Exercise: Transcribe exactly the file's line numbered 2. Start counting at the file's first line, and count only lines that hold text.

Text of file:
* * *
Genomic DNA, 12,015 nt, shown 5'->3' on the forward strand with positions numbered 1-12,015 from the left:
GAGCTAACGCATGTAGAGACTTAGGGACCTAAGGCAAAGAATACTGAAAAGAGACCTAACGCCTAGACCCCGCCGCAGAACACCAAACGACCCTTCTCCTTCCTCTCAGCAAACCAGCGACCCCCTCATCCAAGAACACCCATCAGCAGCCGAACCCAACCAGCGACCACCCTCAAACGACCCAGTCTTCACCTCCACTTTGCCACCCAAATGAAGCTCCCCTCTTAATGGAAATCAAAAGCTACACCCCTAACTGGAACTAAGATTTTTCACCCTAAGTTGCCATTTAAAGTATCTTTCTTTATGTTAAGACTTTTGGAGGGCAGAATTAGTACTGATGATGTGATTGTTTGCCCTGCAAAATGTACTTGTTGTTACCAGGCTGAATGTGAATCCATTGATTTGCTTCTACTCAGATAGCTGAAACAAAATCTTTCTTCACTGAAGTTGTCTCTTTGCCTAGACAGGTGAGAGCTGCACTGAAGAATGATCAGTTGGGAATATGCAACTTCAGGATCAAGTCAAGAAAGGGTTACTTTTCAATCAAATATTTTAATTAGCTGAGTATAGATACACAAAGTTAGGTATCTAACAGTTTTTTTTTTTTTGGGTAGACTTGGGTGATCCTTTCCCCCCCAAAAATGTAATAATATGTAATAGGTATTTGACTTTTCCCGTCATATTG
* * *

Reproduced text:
GAGCTAACGCATGTAGAGACTTAGGGACCTAAGGCAAAGAATACTGAAAAGAGACCTAACGCCTAGACCCCGCCGCAGAACACCAAACGACCCTTCTCCTTCCTCTCAGCAAACCAGCGACCCCCTCATCCAAGAACACCCATCAGCAGCCGAACCCAACCAGCGACCACCCTCAAACGACCCAGTCTTCACCTCCACTTTGCCACCCAAATGAAGCTCCCCTCTTAATGGAAATCAAAAGCTACACCCCTAACTGGAACTAAGATTTTTCACCCTAAGTTGCCATTTAAAGTATCTTTCTTTATGTTAAGACTTTTGGAGGGCAGAATTAGTACTGATGATGTGATTGTTTGCCCTGCAAAATGTACTTGTTGTTACCAGGCTGAATGTGAATCCATTGATTTGCTTCTACTCAGATAGCTGAAACAAAATCTTTCTTCACTGAAGTTGTCTCTTTGCCTAGACAGGTGAGAGCTGCACTGAAGAATGATCAGTTGGGAATATGCAACTTCAGGATCAAGTCAAGAAAGGGTTACTTTTCAATCAAATATTTTAATTAGCTGAGTATAGATACACAAAGTTAGGTATCTAACAGTTTTTTTTTTTTTGGGTAGACTTGGGTGATCCTTTCCCCCCCAAAAATGTAATAATATGTAATAGGTATTTGACTTTTCCCGTCATATTG